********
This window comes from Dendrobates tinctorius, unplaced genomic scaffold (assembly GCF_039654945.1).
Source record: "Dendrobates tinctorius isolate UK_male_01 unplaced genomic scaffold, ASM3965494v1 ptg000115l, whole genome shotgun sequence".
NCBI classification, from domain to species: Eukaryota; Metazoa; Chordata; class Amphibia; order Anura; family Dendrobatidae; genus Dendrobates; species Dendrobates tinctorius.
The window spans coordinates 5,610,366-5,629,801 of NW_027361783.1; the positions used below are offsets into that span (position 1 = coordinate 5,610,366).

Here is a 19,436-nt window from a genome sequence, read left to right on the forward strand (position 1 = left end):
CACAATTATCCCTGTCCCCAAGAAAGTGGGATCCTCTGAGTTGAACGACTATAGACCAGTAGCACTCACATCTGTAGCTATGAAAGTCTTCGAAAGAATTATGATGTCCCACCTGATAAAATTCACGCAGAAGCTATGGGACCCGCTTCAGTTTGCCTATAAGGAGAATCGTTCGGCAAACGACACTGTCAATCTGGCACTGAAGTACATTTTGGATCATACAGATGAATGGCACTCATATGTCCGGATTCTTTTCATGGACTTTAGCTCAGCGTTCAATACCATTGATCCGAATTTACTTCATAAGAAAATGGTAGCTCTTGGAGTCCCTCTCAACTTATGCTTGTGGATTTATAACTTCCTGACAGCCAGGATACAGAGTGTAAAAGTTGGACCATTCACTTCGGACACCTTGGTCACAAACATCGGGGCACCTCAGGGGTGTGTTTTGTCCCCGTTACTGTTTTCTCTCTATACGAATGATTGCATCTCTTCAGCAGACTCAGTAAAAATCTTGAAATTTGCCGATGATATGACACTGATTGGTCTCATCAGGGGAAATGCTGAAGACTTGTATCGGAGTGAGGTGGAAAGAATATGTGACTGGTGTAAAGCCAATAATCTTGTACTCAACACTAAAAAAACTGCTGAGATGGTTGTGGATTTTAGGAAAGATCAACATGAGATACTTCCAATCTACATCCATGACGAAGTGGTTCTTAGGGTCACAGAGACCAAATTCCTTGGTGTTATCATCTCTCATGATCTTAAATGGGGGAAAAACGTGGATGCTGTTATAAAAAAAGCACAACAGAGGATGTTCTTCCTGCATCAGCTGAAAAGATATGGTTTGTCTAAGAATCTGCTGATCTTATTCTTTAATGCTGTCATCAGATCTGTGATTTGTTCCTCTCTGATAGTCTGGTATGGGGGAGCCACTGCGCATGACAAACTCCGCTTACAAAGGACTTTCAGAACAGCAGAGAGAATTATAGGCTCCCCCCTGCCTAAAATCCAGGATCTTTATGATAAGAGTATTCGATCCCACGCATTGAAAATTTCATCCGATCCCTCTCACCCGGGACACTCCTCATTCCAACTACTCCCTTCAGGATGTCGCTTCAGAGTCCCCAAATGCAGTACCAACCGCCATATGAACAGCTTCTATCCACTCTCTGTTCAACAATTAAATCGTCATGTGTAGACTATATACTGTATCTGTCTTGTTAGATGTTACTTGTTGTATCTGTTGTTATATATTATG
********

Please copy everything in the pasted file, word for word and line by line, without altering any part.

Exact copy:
This window comes from Dendrobates tinctorius, unplaced genomic scaffold (assembly GCF_039654945.1).
Source record: "Dendrobates tinctorius isolate UK_male_01 unplaced genomic scaffold, ASM3965494v1 ptg000115l, whole genome shotgun sequence".
NCBI classification, from domain to species: Eukaryota; Metazoa; Chordata; class Amphibia; order Anura; family Dendrobatidae; genus Dendrobates; species Dendrobates tinctorius.
The window spans coordinates 5,610,366-5,629,801 of NW_027361783.1; the positions used below are offsets into that span (position 1 = coordinate 5,610,366).

Here is a 19,436-nt window from a genome sequence, read left to right on the forward strand (position 1 = left end):
CACAATTATCCCTGTCCCCAAGAAAGTGGGATCCTCTGAGTTGAACGACTATAGACCAGTAGCACTCACATCTGTAGCTATGAAAGTCTTCGAAAGAATTATGATGTCCCACCTGATAAAATTCACGCAGAAGCTATGGGACCCGCTTCAGTTTGCCTATAAGGAGAATCGTTCGGCAAACGACACTGTCAATCTGGCACTGAAGTACATTTTGGATCATACAGATGAATGGCACTCATATGTCCGGATTCTTTTCATGGACTTTAGCTCAGCGTTCAATACCATTGATCCGAATTTACTTCATAAGAAAATGGTAGCTCTTGGAGTCCCTCTCAACTTATGCTTGTGGATTTATAACTTCCTGACAGCCAGGATACAGAGTGTAAAAGTTGGACCATTCACTTCGGACACCTTGGTCACAAACATCGGGGCACCTCAGGGGTGTGTTTTGTCCCCGTTACTGTTTTCTCTCTATACGAATGATTGCATCTCTTCAGCAGACTCAGTAAAAATCTTGAAATTTGCCGATGATATGACACTGATTGGTCTCATCAGGGGAAATGCTGAAGACTTGTATCGGAGTGAGGTGGAAAGAATATGTGACTGGTGTAAAGCCAATAATCTTGTACTCAACACTAAAAAAACTGCTGAGATGGTTGTGGATTTTAGGAAAGATCAACATGAGATACTTCCAATCTACATCCATGACGAAGTGGTTCTTAGGGTCACAGAGACCAAATTCCTTGGTGTTATCATCTCTCATGATCTTAAATGGGGGAAAAACGTGGATGCTGTTATAAAAAAAGCACAACAGAGGATGTTCTTCCTGCATCAGCTGAAAAGATATGGTTTGTCTAAGAATCTGCTGATCTTATTCTTTAATGCTGTCATCAGATCTGTGATTTGTTCCTCTCTGATAGTCTGGTATGGGGGAGCCACTGCGCATGACAAACTCCGCTTACAAAGGACTTTCAGAACAGCAGAGAGAATTATAGGCTCCCCCCTGCCTAAAATCCAGGATCTTTATGATAAGAGTATTCGATCCCACGCATTGAAAATTTCATCCGATCCCTCTCACCCGGGACACTCCTCATTCCAACTACTCCCTTCAGGATGTCGCTTCAGAGTCCCCAAATGCAGTACCAACCGCCATATGAACAGCTTCTATCCACTCTCTGTTCAACAATTAAATCGTCATGTGTAGACTATATACTGTATCTGTCTTGTTAGATGTTACTTGTTGTATCTGTTGTTATATATTATG